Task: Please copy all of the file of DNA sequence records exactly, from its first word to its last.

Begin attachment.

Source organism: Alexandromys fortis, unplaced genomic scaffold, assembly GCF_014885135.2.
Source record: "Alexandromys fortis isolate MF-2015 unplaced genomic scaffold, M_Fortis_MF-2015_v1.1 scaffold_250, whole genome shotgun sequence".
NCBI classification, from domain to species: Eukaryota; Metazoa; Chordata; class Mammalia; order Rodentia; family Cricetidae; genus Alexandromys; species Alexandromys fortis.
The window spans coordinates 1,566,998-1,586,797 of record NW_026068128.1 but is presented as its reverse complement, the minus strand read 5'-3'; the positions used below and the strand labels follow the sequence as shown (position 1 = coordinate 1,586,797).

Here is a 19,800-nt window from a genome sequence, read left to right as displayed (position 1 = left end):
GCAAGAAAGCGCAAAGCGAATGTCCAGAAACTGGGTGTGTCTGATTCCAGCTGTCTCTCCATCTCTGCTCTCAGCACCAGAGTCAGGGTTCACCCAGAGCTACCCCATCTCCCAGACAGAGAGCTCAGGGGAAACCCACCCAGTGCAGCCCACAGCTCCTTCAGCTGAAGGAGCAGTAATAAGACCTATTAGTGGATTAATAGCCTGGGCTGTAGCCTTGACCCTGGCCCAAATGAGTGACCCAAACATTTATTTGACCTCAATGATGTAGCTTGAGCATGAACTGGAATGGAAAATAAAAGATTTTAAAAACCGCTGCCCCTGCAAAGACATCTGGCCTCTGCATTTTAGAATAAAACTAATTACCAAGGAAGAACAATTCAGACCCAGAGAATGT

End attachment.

Source organism: Alexandromys fortis, unplaced genomic scaffold, assembly GCF_014885135.2.
Source record: "Alexandromys fortis isolate MF-2015 unplaced genomic scaffold, M_Fortis_MF-2015_v1.1 scaffold_250, whole genome shotgun sequence".
NCBI classification, from domain to species: Eukaryota; Metazoa; Chordata; class Mammalia; order Rodentia; family Cricetidae; genus Alexandromys; species Alexandromys fortis.
The window spans coordinates 1,566,998-1,586,797 of record NW_026068128.1 but is presented as its reverse complement, the minus strand read 5'-3'; the positions used below and the strand labels follow the sequence as shown (position 1 = coordinate 1,586,797).

Here is a 19,800-nt window from a genome sequence, read left to right as displayed (position 1 = left end):
GCAAGAAAGCGCAAAGCGAATGTCCAGAAACTGGGTGTGTCTGATTCCAGCTGTCTCTCCATCTCTGCTCTCAGCACCAGAGTCAGGGTTCACCCAGAGCTACCCCATCTCCCAGACAGAGAGCTCAGGGGAAACCCACCCAGTGCAGCCCACAGCTCCTTCAGCTGAAGGAGCAGTAATAAGACCTATTAGTGGATTAATAGCCTGGGCTGTAGCCTTGACCCTGGCCCAAATGAGTGACCCAAACATTTATTTGACCTCAATGATGTAGCTTGAGCATGAACTGGAATGGAAAATAAAAGATTTTAAAAACCGCTGCCCCTGCAAAGACATCTGGCCTCTGCATTTTAGAATAAAACTAATTACCAAGGAAGAACAATTCAGACCCAGAGAATGT